Tuesday, May 22, 2018

Gibbs, who battles depression, wins in French qualies

Nicole Gibbs, playing in the Indian Wells Challenger in late February, defeated
Han Xinyun 6-1, 6-4 today in the first round of French Open qualifying. Photo
courtesy of JFS Communications
   Ex-Stanford star Nicole Gibbs, who revealed in January that she struggles with clinical depression, defeated Han Xinyun of China 6-1, 6-4 today in the first round of French Open qualifying in Paris.
   Han, a 27-year-old left-hander, had only three winners and 25 errors.
   Gibbs, seeded eighth, is scheduled to play Veronika Kudermetova of Russia on Thursday. Ranked as high as No. 68 in 2016, the 5-foot-6 (1.67-meter) Gibbs has dropped to No. 114.
   "When you're not inside the top 50, tennis is a constant identity crisis," Gibbs, who turned 25 in March, told the Telegraph of Great Britain in January. "You ask yourself questions all the time. What can I be doing to do better? Am I doing everything I can? How do I get to that next level where I really want to be? There were times when the up-and-down elements of tennis made things almost unbearable for me."
   Gibbs, who won two NCAA titles in singles (2012 and 2013) and one in doubles (2012) before turning pro one year early, seeks her third main-draw berth at Roland Garros. She lost in the opening round to Alexandra Dulgheru of Romania in 2015 and to Heather Watson of Great Britain in 2016.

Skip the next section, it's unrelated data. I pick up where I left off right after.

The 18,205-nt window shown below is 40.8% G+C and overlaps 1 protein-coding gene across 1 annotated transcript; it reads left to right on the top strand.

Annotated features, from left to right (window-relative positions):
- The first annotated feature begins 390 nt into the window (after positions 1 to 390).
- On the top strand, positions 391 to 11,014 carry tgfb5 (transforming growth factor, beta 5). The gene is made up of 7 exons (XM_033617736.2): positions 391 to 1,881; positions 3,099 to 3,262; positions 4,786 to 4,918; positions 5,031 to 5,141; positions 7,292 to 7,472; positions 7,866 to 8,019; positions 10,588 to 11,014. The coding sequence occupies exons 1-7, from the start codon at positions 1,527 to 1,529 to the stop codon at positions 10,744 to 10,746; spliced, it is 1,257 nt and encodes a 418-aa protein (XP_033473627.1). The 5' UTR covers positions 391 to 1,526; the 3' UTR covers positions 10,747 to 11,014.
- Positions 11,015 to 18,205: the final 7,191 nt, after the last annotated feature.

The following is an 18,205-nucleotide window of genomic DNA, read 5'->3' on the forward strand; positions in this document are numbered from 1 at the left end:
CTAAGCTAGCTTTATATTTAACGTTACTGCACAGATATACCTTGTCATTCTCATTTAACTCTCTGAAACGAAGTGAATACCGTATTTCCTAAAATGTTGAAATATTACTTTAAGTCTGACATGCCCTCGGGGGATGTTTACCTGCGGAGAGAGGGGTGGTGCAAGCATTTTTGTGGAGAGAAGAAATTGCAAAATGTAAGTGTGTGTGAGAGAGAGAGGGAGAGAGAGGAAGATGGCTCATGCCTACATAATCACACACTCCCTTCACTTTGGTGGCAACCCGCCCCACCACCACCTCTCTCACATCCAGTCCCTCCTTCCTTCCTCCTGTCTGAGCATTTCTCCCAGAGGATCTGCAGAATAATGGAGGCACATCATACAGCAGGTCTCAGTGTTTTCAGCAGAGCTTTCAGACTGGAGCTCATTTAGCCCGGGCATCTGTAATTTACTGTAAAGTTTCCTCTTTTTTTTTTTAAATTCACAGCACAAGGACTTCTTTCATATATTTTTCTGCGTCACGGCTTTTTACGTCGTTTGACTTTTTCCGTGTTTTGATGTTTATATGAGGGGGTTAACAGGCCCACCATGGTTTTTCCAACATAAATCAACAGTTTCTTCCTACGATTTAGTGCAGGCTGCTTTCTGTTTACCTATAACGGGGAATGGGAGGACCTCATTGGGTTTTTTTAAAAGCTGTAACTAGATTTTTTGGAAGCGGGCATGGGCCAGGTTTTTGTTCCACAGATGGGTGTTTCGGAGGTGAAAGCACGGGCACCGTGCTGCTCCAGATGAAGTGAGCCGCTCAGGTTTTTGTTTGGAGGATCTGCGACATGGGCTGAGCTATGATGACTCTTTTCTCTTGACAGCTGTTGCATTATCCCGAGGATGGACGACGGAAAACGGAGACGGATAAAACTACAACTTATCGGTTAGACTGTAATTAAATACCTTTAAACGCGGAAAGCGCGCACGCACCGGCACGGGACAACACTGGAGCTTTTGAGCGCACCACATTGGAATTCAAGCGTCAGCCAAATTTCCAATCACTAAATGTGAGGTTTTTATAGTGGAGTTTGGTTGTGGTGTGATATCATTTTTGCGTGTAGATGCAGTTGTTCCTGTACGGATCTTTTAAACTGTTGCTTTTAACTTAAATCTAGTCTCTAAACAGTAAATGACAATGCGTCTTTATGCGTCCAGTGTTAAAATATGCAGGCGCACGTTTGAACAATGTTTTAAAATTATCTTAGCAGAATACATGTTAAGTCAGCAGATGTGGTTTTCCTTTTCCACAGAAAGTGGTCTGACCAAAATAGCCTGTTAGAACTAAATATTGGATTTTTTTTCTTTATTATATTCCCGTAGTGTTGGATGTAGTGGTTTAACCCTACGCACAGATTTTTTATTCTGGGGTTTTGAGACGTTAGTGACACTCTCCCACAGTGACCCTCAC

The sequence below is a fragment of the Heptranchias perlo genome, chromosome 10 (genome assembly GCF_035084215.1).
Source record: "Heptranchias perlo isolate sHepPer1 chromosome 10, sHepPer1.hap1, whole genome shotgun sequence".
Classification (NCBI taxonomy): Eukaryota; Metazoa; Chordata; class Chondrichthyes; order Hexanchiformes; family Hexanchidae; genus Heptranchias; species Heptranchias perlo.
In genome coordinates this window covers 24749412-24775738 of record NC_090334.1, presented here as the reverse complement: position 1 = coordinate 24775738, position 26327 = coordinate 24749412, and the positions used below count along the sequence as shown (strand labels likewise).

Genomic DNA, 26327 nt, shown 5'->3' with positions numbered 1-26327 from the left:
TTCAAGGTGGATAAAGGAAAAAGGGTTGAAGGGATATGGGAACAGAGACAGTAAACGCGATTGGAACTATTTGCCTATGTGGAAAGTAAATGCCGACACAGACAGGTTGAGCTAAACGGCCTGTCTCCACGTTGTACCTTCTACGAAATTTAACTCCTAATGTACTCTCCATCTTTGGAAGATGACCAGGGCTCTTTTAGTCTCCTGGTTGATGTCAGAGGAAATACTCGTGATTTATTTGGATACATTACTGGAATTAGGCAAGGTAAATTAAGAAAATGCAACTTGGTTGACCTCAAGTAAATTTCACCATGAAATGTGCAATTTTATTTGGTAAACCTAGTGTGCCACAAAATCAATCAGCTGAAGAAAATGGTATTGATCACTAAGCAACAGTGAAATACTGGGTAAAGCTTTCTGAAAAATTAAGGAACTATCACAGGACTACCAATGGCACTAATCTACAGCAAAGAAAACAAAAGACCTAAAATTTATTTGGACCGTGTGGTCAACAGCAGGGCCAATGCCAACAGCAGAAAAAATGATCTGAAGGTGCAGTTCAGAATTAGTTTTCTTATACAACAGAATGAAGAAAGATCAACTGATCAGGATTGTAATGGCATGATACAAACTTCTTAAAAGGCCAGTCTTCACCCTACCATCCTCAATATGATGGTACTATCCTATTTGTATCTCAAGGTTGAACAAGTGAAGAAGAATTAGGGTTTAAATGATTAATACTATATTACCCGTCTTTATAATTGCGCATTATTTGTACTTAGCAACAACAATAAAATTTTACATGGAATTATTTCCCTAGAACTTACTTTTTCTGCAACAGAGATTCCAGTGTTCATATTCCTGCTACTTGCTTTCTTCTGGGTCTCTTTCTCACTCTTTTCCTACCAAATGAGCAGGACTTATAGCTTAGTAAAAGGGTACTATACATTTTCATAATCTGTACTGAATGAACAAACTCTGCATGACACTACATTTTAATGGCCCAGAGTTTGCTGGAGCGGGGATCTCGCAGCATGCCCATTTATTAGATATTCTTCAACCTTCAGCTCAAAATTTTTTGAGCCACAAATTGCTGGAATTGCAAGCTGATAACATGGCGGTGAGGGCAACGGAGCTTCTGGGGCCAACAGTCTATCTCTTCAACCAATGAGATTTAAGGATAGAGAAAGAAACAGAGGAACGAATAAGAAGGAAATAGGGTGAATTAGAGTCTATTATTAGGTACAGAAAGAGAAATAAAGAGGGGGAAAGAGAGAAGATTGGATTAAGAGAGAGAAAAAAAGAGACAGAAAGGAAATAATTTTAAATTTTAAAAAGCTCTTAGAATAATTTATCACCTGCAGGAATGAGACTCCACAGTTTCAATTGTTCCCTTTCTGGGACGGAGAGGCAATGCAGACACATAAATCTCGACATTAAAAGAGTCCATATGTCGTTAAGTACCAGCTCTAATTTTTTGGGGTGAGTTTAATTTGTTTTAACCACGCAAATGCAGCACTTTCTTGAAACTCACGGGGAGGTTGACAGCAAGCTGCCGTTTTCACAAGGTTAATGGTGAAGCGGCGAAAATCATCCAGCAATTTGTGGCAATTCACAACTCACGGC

Canada's Carol Zhao, the 2015 NCAA runner-up, was tied with 37-year-old Francesca Schiavone, the 2010 French Open champion, at one set apiece today when their match was suspended by rain.
   Bradley Klahn, the 2010 NCAA singles champion from Stanford, lost to 28th-seeded Henri Laaksonen of Switzerland 4-6, 7-6 (3), 6-4 in 2 hours, 15 minutes in the opening round of qualifying.
   Only two of 11 U.S. men, Denis Kudla and 6-foot-11 (2.11-meter) Reilly Opelka, survived the first round of French Open qualifying.
   Opelka, 20, won the $125,000 Bordeaux Challenger on Sunday for the biggest title of his career and his first on clay. He became the first American in the 11-year history of the tournament to take the crown.

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